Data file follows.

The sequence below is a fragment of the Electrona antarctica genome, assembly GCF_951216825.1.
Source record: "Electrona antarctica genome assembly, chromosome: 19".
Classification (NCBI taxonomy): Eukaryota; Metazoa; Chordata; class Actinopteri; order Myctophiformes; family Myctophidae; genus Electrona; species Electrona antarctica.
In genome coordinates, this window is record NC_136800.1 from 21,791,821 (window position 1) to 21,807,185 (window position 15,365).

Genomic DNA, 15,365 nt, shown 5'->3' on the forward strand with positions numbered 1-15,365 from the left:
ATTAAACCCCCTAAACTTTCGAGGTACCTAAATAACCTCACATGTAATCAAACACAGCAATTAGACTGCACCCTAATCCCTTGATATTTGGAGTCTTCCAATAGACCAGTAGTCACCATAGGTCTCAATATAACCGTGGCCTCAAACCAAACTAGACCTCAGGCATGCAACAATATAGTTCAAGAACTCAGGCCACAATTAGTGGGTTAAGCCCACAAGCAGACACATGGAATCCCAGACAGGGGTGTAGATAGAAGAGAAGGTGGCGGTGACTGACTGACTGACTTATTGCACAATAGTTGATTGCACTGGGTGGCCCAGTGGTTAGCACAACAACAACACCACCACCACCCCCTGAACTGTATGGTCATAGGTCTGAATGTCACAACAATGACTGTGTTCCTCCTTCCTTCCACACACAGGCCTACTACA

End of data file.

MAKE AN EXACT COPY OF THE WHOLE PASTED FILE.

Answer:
The sequence below is a fragment of the Electrona antarctica genome, assembly GCF_951216825.1.
Source record: "Electrona antarctica genome assembly, chromosome: 19".
Classification (NCBI taxonomy): Eukaryota; Metazoa; Chordata; class Actinopteri; order Myctophiformes; family Myctophidae; genus Electrona; species Electrona antarctica.
In genome coordinates, this window is record NC_136800.1 from 21,791,821 (window position 1) to 21,807,185 (window position 15,365).

Genomic DNA, 15,365 nt, shown 5'->3' on the forward strand with positions numbered 1-15,365 from the left:
ATTAAACCCCCTAAACTTTCGAGGTACCTAAATAACCTCACATGTAATCAAACACAGCAATTAGACTGCACCCTAATCCCTTGATATTTGGAGTCTTCCAATAGACCAGTAGTCACCATAGGTCTCAATATAACCGTGGCCTCAAACCAAACTAGACCTCAGGCATGCAACAATATAGTTCAAGAACTCAGGCCACAATTAGTGGGTTAAGCCCACAAGCAGACACATGGAATCCCAGACAGGGGTGTAGATAGAAGAGAAGGTGGCGGTGACTGACTGACTGACTTATTGCACAATAGTTGATTGCACTGGGTGGCCCAGTGGTTAGCACAACAACAACACCACCACCACCCCCTGAACTGTATGGTCATAGGTCTGAATGTCACAACAATGACTGTGTTCCTCCTTCCTTCCACACACAGGCCTACTACA